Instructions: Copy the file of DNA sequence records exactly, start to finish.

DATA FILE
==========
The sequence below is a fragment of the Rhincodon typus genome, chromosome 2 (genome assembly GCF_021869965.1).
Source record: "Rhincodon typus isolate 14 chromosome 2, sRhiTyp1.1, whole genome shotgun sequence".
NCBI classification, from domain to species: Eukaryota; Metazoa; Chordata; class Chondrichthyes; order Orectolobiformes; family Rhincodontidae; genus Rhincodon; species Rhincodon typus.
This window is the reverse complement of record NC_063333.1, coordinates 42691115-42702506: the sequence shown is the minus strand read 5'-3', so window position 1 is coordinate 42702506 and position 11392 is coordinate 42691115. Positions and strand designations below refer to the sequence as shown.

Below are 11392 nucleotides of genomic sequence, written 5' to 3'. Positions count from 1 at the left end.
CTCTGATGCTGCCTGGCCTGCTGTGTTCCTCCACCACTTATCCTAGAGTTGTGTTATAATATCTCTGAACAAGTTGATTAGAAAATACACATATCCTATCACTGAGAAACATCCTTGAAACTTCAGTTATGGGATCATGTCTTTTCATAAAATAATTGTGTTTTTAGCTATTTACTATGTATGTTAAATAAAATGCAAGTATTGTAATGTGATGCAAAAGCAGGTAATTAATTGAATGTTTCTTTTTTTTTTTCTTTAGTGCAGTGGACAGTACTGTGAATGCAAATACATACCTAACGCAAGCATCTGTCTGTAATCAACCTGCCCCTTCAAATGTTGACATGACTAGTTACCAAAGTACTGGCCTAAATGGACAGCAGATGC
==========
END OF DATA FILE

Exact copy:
The sequence below is a fragment of the Rhincodon typus genome, chromosome 2 (genome assembly GCF_021869965.1).
Source record: "Rhincodon typus isolate 14 chromosome 2, sRhiTyp1.1, whole genome shotgun sequence".
NCBI classification, from domain to species: Eukaryota; Metazoa; Chordata; class Chondrichthyes; order Orectolobiformes; family Rhincodontidae; genus Rhincodon; species Rhincodon typus.
This window is the reverse complement of record NC_063333.1, coordinates 42691115-42702506: the sequence shown is the minus strand read 5'-3', so window position 1 is coordinate 42702506 and position 11392 is coordinate 42691115. Positions and strand designations below refer to the sequence as shown.

Below are 11392 nucleotides of genomic sequence, written 5' to 3'. Positions count from 1 at the left end.
CTCTGATGCTGCCTGGCCTGCTGTGTTCCTCCACCACTTATCCTAGAGTTGTGTTATAATATCTCTGAACAAGTTGATTAGAAAATACACATATCCTATCACTGAGAAACATCCTTGAAACTTCAGTTATGGGATCATGTCTTTTCATAAAATAATTGTGTTTTTAGCTATTTACTATGTATGTTAAATAAAATGCAAGTATTGTAATGTGATGCAAAAGCAGGTAATTAATTGAATGTTTCTTTTTTTTTTTCTTTAGTGCAGTGGACAGTACTGTGAATGCAAATACATACCTAACGCAAGCATCTGTCTGTAATCAACCTGCCCCTTCAAATGTTGACATGACTAGTTACCAAAGTACTGGCCTAAATGGACAGCAGATGC